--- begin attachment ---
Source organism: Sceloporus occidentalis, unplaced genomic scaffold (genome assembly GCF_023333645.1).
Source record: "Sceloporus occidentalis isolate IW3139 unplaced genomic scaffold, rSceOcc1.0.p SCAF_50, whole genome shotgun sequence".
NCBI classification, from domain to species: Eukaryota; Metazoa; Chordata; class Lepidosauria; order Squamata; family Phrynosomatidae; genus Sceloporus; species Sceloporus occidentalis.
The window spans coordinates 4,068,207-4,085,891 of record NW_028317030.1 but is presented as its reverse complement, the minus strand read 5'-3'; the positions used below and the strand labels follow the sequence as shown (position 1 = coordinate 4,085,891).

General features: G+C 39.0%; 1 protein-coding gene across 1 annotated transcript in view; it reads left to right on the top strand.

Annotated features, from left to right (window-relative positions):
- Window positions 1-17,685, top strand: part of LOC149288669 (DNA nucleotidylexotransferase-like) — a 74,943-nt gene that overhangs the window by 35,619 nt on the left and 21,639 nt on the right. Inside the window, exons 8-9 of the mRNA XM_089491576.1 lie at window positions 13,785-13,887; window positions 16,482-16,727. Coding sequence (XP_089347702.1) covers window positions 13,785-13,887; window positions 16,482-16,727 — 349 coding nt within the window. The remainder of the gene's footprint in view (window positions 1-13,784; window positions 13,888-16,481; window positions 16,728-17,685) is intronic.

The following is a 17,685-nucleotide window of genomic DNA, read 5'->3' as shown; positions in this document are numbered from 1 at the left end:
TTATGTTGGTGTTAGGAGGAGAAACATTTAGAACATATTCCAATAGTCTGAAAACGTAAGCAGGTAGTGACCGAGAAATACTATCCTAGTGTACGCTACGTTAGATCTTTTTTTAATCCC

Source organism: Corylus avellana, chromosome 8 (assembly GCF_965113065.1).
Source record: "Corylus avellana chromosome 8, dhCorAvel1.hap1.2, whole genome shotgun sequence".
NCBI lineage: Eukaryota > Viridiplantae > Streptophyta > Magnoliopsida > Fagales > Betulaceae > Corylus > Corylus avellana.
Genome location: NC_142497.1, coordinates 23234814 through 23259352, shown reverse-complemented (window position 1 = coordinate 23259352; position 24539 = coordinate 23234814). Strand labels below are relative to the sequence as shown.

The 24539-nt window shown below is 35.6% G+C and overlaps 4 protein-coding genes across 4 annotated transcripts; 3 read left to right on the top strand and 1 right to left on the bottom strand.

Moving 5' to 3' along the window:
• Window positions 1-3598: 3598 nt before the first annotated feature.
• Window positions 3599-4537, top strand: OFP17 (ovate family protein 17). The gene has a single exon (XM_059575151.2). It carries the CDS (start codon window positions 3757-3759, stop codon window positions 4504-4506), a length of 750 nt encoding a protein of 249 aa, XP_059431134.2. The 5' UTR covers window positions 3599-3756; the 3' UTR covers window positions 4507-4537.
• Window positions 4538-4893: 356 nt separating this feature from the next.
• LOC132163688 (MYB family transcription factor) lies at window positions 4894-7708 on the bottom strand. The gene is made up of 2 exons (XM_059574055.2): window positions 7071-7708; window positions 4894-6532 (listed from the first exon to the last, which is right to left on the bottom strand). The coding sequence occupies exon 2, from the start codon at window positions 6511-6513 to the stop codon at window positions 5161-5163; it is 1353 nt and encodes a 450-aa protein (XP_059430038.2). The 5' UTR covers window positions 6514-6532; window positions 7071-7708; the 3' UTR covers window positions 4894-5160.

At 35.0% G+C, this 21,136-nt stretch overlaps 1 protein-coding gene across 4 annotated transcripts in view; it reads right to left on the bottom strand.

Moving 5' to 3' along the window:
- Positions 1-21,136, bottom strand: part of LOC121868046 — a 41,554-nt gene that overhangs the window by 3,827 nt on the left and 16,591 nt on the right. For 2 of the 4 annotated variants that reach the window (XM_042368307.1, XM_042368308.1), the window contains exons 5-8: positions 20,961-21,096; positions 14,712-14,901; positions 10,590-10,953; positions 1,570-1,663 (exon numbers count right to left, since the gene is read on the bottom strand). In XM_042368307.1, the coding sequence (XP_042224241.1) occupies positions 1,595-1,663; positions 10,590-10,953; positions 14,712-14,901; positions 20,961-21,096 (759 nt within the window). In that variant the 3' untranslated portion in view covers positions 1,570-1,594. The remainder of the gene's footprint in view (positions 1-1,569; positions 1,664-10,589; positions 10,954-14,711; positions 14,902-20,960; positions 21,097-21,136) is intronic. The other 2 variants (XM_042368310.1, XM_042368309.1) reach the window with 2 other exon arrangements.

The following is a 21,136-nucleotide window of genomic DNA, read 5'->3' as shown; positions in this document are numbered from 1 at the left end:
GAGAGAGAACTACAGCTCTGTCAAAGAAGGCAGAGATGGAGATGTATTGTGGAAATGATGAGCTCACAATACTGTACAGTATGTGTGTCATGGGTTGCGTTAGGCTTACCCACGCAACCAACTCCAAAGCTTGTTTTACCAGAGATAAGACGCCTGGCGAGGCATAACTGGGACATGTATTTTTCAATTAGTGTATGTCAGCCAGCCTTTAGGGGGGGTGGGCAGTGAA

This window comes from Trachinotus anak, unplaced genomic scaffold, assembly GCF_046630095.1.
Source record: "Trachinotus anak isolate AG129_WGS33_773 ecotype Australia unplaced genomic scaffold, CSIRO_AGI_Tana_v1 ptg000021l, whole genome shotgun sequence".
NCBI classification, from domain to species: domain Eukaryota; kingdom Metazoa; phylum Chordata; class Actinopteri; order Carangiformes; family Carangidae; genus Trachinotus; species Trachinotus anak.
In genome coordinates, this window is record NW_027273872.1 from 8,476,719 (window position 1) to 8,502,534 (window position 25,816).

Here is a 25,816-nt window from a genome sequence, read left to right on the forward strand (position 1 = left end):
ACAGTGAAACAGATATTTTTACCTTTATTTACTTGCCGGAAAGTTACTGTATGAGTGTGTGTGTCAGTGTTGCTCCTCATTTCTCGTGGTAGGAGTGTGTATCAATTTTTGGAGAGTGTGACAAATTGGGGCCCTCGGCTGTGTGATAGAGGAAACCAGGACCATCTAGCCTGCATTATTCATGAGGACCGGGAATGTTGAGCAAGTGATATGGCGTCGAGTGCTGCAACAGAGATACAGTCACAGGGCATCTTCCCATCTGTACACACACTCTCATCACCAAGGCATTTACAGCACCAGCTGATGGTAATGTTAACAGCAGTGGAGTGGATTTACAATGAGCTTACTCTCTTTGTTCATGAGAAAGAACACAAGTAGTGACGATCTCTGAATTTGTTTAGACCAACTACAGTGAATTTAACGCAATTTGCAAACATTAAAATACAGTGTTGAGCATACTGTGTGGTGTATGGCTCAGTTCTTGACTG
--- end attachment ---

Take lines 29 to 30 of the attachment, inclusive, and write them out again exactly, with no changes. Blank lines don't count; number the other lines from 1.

Here is a 25,816-nt window from a genome sequence, read left to right on the forward strand (position 1 = left end):
ACAGTGAAACAGATATTTTTACCTTTATTTACTTGCCGGAAAGTTACTGTATGAGTGTGTGTGTCAGTGTTGCTCCTCATTTCTCGTGGTAGGAGTGTGTATCAATTTTTGGAGAGTGTGACAAATTGGGGCCCTCGGCTGTGTGATAGAGGAAACCAGGACCATCTAGCCTGCATTATTCATGAGGACCGGGAATGTTGAGCAAGTGATATGGCGTCGAGTGCTGCAACAGAGATACAGTCACAGGGCATCTTCCCATCTGTACACACACTCTCATCACCAAGGCATTTACAGCACCAGCTGATGGTAATGTTAACAGCAGTGGAGTGGATTTACAATGAGCTTACTCTCTTTGTTCATGAGAAAGAACACAAGTAGTGACGATCTCTGAATTTGTTTAGACCAACTACAGTGAATTTAACGCAATTTGCAAACATTAAAATACAGTGTTGAGCATACTGTGTGGTGTATGGCTCAGTTCTTGACTG